The general anti-avoidance rule and family surplus strips
Allan Lanthier on why the Deans Knight court decision should cause HNW individuals to pause before engaging in aggressive surplus stripping through intergenerational wealth transfers
Allan Lanthier is a retired partner of an international accounting firm, and has been an advisor to both the Department of Finance and the Canada Revenue Agency.
Montreal – A private member’s bill intended to facilitate intergenerational transfers of a family business — Bill C-208 — became law on June 29, 2021. The bill provides an exception to section 84.1 of the Income Tax Act. However, the bill was deeply flawed and, until the rules are redrafted later this year, the surplus stripping floodgates are wide open.
That said, a recent decision of the Federal Court of Appeal involving the application of the general anti-avoidance rule may provide the tax authorities with some hope should they challenge aggressive surplus strips that occur before new restrictions are in place.
The saga of Bill C-208 has been fairly well chronicled, although some analyses have been more accurate than others. The bill received Royal Assent on June 29 and, the following day, the government issued a news release stating that the new rules would only apply, in modified form, starting on January 1, 2022.
Opposition MPs and business advocacy groups expressed outrage: how could the government simply ignore the will of Parliament? On July 19, one day before the finance committee of the House of Commons was scheduled to meet and grill officials from the Department of Finance, the government issued a second news release stating that “the law is the law” and that Bill C-208 was indeed in force: also, that its provisions will apply until new rules with proper safeguards against surplus strips are introduced later this year. These new safeguards will only apply on the later of November 1, 2021 and the date of publication of final draft legislation.
Tax rules to facilitate intergenerational transfers of an incorporated family business should require that the children or grandchildren own a majority of the common shares of the purchaser corporation, and become actively involved in the management of the business. The problem is that Bill C-208 requires neither of these.
In general terms, the bill provides that, if an individual sells qualified small business shares or shares of a family farm or fishing corporation to a corporation “controlled” by her adult children or grandchildren, she will benefit from capital gains treatment, including the lifetime capital gains exemption (LCGE), provided the purchaser corporation does not dispose of the transferred shares for at least 60 months.
Under the Act, “control” of a corporation normally means legal (de jure) control — ownership of a sufficient number of voting shares to elect a majority of the company’s board of directors. The only real requirement under Bill C-208 is therefore that the children or grandchildren have legal control of the purchasing corporation. Parliament should have recognized this for what it is: an open invitation for high-income individuals to surplus strip, at a tax revenue cost that will be in the hundreds of millions or billions of dollars.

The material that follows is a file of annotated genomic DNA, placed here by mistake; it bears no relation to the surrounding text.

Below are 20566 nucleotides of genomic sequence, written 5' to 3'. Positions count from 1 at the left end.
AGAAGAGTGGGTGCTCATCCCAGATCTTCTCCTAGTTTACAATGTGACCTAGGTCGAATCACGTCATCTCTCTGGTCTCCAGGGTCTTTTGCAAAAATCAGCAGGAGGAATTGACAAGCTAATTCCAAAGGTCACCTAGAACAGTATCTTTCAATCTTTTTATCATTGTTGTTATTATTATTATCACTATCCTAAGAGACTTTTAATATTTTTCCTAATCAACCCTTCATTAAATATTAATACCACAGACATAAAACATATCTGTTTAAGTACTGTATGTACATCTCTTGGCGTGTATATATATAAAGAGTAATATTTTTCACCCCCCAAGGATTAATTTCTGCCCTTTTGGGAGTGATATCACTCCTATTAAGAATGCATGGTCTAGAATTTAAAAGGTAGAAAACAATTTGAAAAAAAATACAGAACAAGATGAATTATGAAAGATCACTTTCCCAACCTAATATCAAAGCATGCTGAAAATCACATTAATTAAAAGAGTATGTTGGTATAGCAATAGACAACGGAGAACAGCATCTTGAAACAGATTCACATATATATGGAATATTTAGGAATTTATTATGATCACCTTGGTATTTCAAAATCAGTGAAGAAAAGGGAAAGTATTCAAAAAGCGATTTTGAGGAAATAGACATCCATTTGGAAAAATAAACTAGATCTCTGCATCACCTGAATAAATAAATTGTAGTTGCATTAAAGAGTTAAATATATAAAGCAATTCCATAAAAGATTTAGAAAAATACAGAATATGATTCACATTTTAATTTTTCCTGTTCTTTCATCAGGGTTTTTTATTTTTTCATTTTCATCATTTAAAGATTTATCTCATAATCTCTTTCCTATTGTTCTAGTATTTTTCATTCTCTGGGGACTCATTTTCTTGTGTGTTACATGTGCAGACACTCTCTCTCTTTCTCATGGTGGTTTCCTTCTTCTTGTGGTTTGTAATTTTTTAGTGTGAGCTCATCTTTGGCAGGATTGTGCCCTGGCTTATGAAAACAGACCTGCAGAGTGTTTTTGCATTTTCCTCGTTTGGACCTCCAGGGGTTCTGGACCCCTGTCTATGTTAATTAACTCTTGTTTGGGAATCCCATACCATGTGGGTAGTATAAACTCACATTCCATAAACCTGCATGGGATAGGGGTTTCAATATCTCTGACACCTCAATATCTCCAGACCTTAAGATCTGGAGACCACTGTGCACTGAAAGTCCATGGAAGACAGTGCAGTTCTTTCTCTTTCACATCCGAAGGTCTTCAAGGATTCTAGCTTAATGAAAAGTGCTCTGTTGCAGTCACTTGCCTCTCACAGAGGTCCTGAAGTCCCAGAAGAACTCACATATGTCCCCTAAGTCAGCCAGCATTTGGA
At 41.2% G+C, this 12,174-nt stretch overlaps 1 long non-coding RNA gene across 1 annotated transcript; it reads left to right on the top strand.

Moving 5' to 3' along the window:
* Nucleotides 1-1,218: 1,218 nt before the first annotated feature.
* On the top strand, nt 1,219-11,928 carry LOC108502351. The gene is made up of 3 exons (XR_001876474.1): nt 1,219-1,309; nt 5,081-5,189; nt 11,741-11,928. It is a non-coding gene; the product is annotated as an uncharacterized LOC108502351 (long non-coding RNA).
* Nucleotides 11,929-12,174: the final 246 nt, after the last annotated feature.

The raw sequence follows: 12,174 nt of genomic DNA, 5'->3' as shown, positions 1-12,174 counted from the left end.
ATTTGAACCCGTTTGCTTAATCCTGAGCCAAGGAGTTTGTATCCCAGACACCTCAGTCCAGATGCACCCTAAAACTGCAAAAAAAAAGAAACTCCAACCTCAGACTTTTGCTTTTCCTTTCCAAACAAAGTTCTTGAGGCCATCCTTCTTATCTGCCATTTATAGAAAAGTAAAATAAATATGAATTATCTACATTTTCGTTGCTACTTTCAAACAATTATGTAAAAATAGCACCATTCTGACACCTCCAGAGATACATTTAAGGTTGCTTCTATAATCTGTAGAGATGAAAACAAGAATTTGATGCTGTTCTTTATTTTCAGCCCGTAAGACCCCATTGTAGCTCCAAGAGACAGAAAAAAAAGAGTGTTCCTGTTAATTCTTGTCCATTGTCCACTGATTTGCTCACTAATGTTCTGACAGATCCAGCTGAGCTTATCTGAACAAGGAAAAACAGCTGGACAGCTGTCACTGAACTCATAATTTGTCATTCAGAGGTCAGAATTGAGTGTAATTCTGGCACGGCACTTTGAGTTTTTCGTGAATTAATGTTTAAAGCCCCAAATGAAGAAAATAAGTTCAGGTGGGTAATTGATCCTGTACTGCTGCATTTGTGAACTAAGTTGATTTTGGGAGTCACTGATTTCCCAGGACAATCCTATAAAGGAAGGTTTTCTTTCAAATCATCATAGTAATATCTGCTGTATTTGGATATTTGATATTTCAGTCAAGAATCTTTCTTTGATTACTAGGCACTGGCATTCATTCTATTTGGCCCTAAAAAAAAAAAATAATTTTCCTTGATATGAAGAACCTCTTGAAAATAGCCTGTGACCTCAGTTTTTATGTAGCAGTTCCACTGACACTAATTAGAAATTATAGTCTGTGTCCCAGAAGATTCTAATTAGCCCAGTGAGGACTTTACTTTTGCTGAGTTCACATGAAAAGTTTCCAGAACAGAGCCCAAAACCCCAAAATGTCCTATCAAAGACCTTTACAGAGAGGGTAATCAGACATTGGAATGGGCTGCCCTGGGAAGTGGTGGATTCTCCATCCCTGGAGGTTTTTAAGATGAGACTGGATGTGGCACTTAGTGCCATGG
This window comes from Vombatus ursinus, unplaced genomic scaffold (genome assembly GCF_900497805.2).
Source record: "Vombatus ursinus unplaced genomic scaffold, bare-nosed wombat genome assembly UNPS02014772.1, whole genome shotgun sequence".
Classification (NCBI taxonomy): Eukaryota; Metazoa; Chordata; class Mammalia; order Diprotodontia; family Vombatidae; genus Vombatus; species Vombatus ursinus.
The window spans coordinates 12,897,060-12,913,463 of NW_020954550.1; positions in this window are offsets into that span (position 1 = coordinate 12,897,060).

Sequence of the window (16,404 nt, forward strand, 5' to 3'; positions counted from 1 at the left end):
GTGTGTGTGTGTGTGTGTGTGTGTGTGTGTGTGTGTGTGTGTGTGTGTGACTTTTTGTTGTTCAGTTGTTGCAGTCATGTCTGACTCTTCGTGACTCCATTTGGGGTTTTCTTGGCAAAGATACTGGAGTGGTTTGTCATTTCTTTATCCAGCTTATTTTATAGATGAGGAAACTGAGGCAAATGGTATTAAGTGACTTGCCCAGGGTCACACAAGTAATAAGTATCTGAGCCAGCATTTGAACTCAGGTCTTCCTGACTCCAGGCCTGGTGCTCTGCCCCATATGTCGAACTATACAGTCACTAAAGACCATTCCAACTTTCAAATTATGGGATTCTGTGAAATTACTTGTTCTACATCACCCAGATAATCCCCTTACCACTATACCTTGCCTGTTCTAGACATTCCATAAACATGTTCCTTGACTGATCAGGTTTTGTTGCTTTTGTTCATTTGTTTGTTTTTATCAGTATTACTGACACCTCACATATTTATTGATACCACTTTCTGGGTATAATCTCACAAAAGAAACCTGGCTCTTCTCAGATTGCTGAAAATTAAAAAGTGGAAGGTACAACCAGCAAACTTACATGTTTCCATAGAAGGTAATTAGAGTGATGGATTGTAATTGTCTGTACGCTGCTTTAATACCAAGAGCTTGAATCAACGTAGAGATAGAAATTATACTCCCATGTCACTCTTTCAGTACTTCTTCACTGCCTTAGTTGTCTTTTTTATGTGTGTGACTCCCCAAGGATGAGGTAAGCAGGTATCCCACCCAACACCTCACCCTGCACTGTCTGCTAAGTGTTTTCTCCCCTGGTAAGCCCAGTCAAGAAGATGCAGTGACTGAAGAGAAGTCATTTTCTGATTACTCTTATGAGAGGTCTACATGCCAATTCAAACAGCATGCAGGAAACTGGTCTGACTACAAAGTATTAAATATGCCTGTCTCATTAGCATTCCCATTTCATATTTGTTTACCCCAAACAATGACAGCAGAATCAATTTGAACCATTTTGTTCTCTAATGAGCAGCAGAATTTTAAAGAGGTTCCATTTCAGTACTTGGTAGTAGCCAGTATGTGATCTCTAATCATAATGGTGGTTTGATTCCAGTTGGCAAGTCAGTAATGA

A surplus strip under Bill C-208
Here is an example of a surplus strip under Bill C-208. Mr. A is a top-bracket taxpayer resident in Ontario. He owns all the shares of Co. A, a private corporation carrying on an active business. The shares have a nominal tax basis and paid-up capital. Mr. A has no plans to sell the business to anyone, but would like to access Co. A’s excess cash of $1 million.
His accountant tells him that his tax rate on a cash dividend would be close to 48 percent. However, in light of Bill C-208, the accountant has a plan that will allow Mr. A to strip out the cash with almost no personal tax.
Mr. A forms a new company (Newco), and his children invest a small amount (say $100) in fixed-value, preferred shares that give them voting control of Newco. He then sells his shares of Co. A to Newco for cash of $1 million and common shares issued by Newco from treasury. After claiming the LCGE, Mr. A’s tax cost is nominal.
When Bill C-208 received Royal Assent, it seemed unlikely that the Canada Revenue Agency (CRA) would be able to successfully challenge this type of aggressive surplus strip under the general anti-avoidance rule (GAAR). In enacting Bill C-208, Parliament could have chosen either de jure control — which it did — to provide increased certainty and predictability to taxpayers, or opted for different standards that are used elsewhere in the Act to provide safeguards against the loss of tax revenues. While the test under Bill C-208 is de jure control, the recent decision of the Federal Court of Appeal (FCA) in Deans Knight may now offer the CRA some hope under GAAR.
The decision in Deans Knight
Deans Knight involved the monetization of tax losses. In general terms, subsection 111(5) of the Act restricts access to a corporation’s tax losses if there is an acquisition of de jure control of the corporation.